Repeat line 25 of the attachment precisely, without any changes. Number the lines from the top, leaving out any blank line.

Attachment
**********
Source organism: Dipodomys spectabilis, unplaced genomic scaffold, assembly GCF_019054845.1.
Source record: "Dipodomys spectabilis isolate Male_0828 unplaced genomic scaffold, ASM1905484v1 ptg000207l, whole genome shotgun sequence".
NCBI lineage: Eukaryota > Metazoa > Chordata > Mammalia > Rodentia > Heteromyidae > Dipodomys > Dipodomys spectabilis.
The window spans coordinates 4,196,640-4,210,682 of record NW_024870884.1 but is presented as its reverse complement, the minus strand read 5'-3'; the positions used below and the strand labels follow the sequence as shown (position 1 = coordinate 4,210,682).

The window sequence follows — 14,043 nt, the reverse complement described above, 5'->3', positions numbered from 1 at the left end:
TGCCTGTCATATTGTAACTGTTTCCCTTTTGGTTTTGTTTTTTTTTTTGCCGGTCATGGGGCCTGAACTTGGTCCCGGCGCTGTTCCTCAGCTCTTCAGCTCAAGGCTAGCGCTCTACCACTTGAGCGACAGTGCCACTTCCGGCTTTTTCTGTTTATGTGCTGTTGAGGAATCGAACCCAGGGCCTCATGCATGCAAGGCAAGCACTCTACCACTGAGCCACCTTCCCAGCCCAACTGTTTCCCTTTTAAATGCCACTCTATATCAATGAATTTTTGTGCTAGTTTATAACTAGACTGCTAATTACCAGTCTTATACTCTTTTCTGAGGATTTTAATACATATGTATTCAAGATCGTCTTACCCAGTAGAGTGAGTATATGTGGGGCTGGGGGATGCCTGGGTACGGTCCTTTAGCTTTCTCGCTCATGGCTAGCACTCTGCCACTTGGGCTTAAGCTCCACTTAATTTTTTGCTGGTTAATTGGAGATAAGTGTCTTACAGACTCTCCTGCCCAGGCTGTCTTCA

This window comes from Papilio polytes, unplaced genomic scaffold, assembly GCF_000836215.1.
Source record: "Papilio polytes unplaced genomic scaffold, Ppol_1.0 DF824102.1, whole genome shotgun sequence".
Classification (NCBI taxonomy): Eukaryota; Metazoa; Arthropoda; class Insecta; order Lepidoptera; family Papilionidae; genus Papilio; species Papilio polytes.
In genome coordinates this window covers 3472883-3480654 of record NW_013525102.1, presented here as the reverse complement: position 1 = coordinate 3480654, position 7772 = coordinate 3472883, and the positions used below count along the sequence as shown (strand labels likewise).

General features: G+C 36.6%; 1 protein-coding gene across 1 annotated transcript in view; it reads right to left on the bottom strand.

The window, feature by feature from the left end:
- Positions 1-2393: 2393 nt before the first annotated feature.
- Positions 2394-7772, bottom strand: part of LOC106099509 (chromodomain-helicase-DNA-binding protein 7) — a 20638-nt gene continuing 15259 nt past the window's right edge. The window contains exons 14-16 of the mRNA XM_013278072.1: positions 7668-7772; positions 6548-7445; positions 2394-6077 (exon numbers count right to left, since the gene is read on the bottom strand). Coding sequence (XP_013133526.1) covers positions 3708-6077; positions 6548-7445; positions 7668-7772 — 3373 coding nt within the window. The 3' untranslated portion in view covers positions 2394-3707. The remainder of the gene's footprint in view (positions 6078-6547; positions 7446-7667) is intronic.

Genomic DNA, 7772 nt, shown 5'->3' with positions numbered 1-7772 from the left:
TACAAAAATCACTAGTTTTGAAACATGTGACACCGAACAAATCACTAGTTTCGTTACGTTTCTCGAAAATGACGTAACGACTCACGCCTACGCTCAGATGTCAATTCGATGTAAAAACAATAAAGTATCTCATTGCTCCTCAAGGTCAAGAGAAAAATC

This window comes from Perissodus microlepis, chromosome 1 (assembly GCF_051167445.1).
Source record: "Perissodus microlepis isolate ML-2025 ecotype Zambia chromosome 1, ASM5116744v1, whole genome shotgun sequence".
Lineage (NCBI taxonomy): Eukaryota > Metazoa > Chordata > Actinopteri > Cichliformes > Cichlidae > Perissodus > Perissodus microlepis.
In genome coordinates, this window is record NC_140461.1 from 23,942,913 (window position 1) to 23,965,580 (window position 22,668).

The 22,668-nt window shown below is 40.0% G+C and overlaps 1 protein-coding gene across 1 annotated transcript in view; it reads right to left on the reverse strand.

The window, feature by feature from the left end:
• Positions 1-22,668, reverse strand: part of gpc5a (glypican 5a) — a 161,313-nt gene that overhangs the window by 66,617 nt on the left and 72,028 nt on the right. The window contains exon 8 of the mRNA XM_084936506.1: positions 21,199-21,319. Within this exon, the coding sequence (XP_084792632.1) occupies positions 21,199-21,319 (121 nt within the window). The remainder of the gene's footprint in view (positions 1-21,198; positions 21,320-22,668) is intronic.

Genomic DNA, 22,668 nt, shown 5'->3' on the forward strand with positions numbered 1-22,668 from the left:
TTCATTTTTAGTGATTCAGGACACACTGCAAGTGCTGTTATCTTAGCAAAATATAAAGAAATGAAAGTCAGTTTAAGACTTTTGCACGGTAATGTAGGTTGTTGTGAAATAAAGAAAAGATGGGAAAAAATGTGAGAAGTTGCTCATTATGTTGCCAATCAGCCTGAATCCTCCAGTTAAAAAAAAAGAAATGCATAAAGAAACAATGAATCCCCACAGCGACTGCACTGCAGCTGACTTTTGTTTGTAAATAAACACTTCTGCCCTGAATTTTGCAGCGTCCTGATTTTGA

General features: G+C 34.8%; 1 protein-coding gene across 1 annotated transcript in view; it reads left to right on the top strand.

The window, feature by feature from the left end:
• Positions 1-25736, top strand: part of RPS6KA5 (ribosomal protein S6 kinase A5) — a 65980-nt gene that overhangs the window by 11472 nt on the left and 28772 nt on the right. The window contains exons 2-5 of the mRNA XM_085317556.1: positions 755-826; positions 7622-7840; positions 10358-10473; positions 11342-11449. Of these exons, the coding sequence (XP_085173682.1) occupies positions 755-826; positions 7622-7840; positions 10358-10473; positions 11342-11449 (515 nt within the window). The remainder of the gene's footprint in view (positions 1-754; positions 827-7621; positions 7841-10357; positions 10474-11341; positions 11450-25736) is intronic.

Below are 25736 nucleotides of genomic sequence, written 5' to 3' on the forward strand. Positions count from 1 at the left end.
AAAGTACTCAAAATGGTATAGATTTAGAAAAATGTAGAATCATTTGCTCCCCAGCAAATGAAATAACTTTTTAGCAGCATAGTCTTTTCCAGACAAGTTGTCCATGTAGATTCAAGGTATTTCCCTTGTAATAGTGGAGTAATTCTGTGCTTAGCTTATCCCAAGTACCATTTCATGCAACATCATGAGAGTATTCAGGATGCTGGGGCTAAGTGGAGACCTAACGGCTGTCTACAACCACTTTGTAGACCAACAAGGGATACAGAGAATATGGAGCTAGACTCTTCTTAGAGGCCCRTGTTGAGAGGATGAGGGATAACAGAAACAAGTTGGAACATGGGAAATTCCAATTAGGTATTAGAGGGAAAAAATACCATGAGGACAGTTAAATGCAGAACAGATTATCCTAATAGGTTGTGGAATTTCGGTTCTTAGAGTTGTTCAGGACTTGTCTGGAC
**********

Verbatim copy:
TTCATTTTTAGTGATTCAGGACACACTGCAAGTGCTGTTATCTTAGCAAAATATAAAGAAATGAAAGTCAGTTTAAGACTTTTGCACGGTAATGTAGGTTGTTGTGAAATAAAGAAAAGATGGGAAAAAATGTGAGAAGTTGCTCATTATGTTGCCAATCAGCCTGAATCCTCCAGTTAAAAAAAAAGAAATGCATAAAGAAACAATGAATCCCCACAGCGACTGCACTGCAGCTGACTTTTGTTTGTAAATAAACACTTCTGCCCTGAATTTTGCAGCGTCCTGATTTTGA